The potential implications of Brexit and government immigration policy, keeping agents informed, the value of data, storytelling and adding value beyond courses were among the seminar topics at the annual English UK Marketing Conference in London last week.
Prefacing a panel discussion on Brexit and ELT, Chief Executive of the association, Sarah Cooper , outlined the impacts for the sector in the government’s Immigration White Paper, planned to come into effect in 2021, principally: the proposed implementation of an ETA for all visitors; that short-term visitors will receive a visa on arrival; and that ID cards will be phased out ‘in due course’.
Emma Meredith, International Director at the Association of Colleges (AOC), argued that the 2021 timeline of the White Paper proposals gave schools and agents time to prepare for changes such as passports. Lucy Horsefield , COO of International House World Organisation (IHWO), added that agents are looking for clear information and direction, and that schools have an opportunity to shine and make a positive impact during a period of uncertainty.
Commenting on the potential of success for industry lobbying, Sarah advised that the government has indicated there will be a bespoke forum for ELT in consultations on the White Paper, with recognition that the needs of the sector are distinct from higher education. Pat Saini, Head of Immigration at law firm Penningtons Manches, highlighted that the sector was previously successful in lobbying government for the 11-month Extended Student Visitor Visa.
One practical piece of advice given to delegates by Pat was that in the event of a ‘no-deal’ Brexit, schools should ensure that staff and students that are resident in the UK before March 29th avoid getting a stamp in their passports when they return to the UK from overseas trips after that date. She said schools can provide a letter that indicates that they were resident prior to Brexit and therefore have rights protected under the EU Settlement Scheme.
During a separate panel discussion on the use of data in marketing, Patrik Pavlacic, Head of Research at Bonard (previously StudentMarketing), presented an overview of a pilot project conducted last year with 20 members of English UK in the north of England, which involved in-person interviews and analysis of factors such as capacity, staffing, peak times and agent relationships. Patrik said that the 20 participant schools had a total of 162 active agency partners – defined as an agent that has sent a student in the last year.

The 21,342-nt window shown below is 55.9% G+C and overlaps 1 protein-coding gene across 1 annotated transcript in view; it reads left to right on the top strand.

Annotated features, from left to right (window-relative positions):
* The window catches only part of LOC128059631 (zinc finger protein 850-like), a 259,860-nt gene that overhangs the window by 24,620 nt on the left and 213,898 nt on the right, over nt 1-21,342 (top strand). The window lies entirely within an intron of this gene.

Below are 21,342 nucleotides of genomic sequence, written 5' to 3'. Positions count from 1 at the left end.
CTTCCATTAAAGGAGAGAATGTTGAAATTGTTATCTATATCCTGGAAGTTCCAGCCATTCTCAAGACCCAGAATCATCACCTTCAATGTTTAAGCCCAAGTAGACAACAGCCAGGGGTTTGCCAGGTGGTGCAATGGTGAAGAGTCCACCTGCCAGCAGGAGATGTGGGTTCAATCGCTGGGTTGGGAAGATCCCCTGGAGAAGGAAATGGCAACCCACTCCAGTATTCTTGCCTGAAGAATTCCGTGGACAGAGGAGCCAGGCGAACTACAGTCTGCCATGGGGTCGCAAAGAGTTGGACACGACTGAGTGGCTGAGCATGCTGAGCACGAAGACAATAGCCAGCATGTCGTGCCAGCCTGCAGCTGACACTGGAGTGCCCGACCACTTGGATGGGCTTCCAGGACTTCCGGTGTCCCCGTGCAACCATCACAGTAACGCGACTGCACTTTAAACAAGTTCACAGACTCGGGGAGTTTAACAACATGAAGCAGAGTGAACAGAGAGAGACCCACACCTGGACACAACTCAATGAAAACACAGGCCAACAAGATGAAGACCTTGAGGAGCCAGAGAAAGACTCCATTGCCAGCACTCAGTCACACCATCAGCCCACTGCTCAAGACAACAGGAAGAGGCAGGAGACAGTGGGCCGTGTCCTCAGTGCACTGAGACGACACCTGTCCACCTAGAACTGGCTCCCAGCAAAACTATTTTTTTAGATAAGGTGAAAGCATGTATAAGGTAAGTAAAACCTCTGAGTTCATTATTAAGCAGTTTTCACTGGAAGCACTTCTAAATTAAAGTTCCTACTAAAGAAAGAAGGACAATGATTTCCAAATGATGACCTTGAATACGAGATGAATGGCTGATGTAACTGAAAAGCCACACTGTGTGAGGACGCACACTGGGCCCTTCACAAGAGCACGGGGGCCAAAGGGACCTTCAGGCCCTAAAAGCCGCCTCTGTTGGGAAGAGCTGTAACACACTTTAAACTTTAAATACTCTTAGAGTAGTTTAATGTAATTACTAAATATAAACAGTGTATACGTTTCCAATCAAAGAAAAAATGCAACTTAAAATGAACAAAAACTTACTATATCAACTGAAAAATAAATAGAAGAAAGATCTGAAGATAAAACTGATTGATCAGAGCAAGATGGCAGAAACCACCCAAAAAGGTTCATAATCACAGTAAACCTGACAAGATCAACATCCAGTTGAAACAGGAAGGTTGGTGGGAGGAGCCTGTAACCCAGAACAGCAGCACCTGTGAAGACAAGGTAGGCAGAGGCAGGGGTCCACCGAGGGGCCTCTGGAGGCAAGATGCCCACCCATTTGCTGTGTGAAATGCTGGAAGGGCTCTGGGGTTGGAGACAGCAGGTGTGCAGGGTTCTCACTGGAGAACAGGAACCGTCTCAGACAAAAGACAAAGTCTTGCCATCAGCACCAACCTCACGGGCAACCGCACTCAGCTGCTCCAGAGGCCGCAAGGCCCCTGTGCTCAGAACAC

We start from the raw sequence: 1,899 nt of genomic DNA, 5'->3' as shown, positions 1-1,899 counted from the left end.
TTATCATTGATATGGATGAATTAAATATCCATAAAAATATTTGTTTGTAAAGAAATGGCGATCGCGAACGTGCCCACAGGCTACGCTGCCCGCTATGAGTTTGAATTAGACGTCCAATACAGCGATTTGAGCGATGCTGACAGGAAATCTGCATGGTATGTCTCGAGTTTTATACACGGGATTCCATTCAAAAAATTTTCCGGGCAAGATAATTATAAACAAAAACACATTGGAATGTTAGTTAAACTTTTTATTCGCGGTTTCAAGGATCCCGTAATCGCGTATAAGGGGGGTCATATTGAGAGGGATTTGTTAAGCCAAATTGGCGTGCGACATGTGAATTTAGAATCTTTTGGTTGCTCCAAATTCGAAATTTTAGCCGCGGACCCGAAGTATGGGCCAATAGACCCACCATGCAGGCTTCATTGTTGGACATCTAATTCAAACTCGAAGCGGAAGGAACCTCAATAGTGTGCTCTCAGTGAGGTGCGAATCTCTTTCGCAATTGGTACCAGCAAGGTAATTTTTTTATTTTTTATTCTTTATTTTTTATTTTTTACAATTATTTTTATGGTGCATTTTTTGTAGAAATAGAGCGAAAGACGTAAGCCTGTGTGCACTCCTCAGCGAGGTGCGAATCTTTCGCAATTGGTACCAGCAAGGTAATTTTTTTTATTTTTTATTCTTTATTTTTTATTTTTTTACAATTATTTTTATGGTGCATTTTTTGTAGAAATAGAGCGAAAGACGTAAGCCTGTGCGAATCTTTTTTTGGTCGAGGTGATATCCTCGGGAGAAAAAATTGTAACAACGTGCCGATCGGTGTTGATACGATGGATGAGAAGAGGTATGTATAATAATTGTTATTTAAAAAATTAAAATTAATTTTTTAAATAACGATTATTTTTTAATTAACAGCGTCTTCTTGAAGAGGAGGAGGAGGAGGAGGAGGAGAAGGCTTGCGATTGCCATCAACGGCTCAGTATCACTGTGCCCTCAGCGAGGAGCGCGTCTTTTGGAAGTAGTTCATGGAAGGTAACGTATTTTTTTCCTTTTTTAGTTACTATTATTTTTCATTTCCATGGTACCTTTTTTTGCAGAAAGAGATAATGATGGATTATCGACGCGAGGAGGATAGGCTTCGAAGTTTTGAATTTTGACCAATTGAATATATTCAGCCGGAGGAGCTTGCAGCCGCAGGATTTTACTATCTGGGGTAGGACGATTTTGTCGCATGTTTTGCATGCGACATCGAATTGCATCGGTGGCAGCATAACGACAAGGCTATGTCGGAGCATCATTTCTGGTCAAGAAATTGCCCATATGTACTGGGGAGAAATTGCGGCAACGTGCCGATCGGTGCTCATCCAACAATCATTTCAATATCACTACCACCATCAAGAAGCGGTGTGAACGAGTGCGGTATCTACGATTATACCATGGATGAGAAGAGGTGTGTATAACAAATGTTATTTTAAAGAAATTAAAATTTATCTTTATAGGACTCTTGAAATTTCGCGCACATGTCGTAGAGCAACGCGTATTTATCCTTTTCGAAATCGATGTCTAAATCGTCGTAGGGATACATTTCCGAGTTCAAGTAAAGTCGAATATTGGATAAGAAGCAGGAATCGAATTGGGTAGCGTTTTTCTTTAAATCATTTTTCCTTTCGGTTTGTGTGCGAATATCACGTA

Stephan Roussounis , Managing Director of Bayswater Education, and Spencer Fordham , Managing Director of Capital School of English, then commented on the use of industry data, with both agreeing that for small-to-medium-sized schools data insights can be critical in deciding where to allocate resources. Spencer added that detailed regional data on areas such as nationality mix can be useful for agents in deciding where to recommend.
Jackie Kassteen , Founder of Jackfruit Marketing, delivered an opening plenary on storytelling, urging delegates to utilise storytelling – as distinct from testimonials or blogs – in their marketing mix. She said that studying a language overseas is an emotional process with a rich source of material for storytelling, and she added that this can also engage agents, who build strong relationships with schools.
Elsewhere at the conference, industry consultant Mick Davies presented on adding value within learners’ journeys, urging that language schools should articulate the transformative effect of language programmes with notions of aspiration, achievement, confidence and safety in their messages, arguing that agents would find schools that address these concerns an easy sell to their clients.
As previously reported, English UK unveiled a refreshed brand image prior to the conference, with member schools, agents and corporate partners invited to update their materials.